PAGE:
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Crane Boom Incident Prompts NIOSH Report

According to the federal investigators, a 37-year-old Hispanic man who was killed while disassembling a lattice boom on a truck-mounted crane might be alive today if the employer had followed the crane manufacturer's safety recommendations and had provided training – in English and Spanish – on the correct procedures for disassembling cranes.

The man, who was a carpenter's helper, was killed on Jan. 30, 2006, while assisting the crane operator in removing pins that secured the lattice boom's 40-foot center section to the base boom section.

The incident – which occurred at a North Carolina bridge overpass construction site – and recommendations for employers are detailed in a National Institute for Occupational Safety and Health (NIOSH) Fatality Assessment and Control Evaluation (FACE) report.

"A Sense of Urgency"

The FACE report points out that the crew at the bridge construction site that day "was told that a truck carrying concrete bridge panel decking was on its way to the site and the decking needed to be off-loaded and placed on the bridge that afternoon."

"According to the crane operator, there was a sense of urgency to get the crane ready for the day's work," the report adds.

Although the site superintendent, crane operator and two carpenter's helpers assembled the 70-foot section of the boom, according to the FACE report, "the crane operator was left in charge of the crane assembly and disassembly." The crane operator asked the victim to help him remove the four pins – two upper and two lower pins – that secured the 40-foot center section to the 20-foot lower boom section.

When the second lower pin "would not budge," the victim picked up a pin that the crane operator previously had knocked out "and indicated with hand motions that [the crane operator] could use it as a punch to drive out the second bottom pin."

"The crane operator moved from under the boom and reached through the lattice and pounded on the pin held by the victim as the victim, located under the boom, held the first pin against the second bottom pin," the report says.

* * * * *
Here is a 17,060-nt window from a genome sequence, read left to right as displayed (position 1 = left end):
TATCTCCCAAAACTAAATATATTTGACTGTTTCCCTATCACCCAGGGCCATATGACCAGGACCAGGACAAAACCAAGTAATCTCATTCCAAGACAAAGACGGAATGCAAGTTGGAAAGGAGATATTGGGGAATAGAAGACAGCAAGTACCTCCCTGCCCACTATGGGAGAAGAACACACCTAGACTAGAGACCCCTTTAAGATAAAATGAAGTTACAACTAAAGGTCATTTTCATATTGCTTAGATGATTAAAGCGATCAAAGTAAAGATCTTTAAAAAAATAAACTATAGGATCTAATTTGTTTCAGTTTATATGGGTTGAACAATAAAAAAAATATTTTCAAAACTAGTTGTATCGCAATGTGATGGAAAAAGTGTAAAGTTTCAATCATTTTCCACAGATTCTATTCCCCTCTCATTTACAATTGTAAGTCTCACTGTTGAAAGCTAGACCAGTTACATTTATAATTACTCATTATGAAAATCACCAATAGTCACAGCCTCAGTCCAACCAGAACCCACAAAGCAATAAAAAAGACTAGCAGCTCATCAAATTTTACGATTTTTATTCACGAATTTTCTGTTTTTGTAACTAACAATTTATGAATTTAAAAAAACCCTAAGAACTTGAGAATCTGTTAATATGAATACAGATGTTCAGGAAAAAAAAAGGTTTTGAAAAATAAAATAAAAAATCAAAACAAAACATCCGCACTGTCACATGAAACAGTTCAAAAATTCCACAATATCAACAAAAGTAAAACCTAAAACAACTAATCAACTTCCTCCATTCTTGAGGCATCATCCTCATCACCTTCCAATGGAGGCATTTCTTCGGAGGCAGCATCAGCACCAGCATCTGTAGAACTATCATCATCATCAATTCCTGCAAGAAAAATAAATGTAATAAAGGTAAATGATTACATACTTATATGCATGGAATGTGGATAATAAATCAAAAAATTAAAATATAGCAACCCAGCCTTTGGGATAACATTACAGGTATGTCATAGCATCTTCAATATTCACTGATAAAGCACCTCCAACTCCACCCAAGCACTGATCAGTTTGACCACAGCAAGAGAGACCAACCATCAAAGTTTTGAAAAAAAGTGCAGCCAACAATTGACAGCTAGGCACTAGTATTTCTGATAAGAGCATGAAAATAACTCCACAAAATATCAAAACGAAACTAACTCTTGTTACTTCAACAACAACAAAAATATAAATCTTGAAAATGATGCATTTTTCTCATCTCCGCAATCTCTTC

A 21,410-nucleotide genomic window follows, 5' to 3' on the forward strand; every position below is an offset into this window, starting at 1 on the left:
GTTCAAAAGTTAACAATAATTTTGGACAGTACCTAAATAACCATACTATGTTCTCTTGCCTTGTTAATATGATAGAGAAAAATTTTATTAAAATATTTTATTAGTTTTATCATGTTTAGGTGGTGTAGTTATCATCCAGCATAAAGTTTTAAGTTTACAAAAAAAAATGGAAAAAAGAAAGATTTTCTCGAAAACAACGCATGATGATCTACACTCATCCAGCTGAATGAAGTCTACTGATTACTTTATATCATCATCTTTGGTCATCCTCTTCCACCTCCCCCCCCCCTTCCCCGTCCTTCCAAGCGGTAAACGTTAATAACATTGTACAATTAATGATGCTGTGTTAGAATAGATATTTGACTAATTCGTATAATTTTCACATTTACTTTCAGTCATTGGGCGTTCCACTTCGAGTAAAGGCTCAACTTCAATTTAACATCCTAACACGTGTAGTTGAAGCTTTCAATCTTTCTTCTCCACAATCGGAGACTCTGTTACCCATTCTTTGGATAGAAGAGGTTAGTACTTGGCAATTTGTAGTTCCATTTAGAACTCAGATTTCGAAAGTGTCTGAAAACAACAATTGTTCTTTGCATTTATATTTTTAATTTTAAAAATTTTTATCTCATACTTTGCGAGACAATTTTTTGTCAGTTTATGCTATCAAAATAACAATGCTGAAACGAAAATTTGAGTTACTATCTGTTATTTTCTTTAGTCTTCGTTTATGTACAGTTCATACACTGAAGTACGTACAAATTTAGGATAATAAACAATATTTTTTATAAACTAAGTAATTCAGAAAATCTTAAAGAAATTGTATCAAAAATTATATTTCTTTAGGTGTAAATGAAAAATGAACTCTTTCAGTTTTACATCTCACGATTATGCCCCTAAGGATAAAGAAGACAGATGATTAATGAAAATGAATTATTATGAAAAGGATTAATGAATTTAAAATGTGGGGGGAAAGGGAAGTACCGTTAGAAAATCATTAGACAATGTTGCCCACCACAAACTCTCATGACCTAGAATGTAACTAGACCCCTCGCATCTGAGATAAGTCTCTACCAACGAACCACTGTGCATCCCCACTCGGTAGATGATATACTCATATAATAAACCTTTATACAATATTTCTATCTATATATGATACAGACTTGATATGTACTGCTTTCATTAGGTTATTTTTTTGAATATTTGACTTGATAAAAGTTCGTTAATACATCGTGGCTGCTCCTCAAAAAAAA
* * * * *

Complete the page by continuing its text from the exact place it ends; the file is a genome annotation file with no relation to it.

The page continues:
The crane operator reported to investigators that he told the victim to move out from under the boom – as the boom could fall – "and the victim moved from the center section to underneath the lower boom section."

"After the crane operator pounded on the pin about four more times with a sledgehammer, the second bottom pin came out," the report says. "The boom hinged on the top two pins and the lower boom section fell on the victim's back and pinned him to the ground."

According to the FACE report, the victim died of traumatic asphyxiation due to blunt force trauma.


To prevent similar incidents from occurring in the future, the FACE report offers three recommendations:

  1. Employers should ensure that manufacturer's safety recommendations for proper blocking and support procedures to prevent movement of boom sections are implemented when disassembling cranes. In this incident, the crane manufacturer's operating manual warns that workers should "never stand under a boom when removing pins" and that "incorrect disassembly of a pin-connected boom may result in machine damage, personal injury or even death."
  2. Employers should ensure that all workers assigned to disassemble or assist in disassembling cranes are trained on correct procedures, using a language and literacy level that workers can understand. The FACE report notes that victim in this incident "was not specifically trained in safety hazards associated with disassembling booms in English or Spanish and had never helped disassemble a crane boom before." It also points out that the crane operator "spoke English and, although a trained and certified crane operator, had never performed boom disassembly procedures as the lead worker before."
  3. Employers should ensure that pre-work safety meetings are conducted each day to discuss the work to be performed, to identify the potential safety hazards and to implement safe work procedures. Although the FACE report notes that, in this case, the company foreman or superintendent typically held a pre-work safety huddle – in English – each morning before work, on the day of the incident a safety meeting was not held.


To read the entire FACE report – "Hispanic Carpenter's Helper Dies After Crane Boom Fell on Him During Disassembly-North Carolina" – click here.

The NIOSH alert "Preventing Worker Injuries and Deaths from Mobile Crane Tip-Over, Collapse and Uncontrolled Hoisted Loads" provides recommendations for proper blocking and support of boom cranes during disassembly procedures. To read it, click here.

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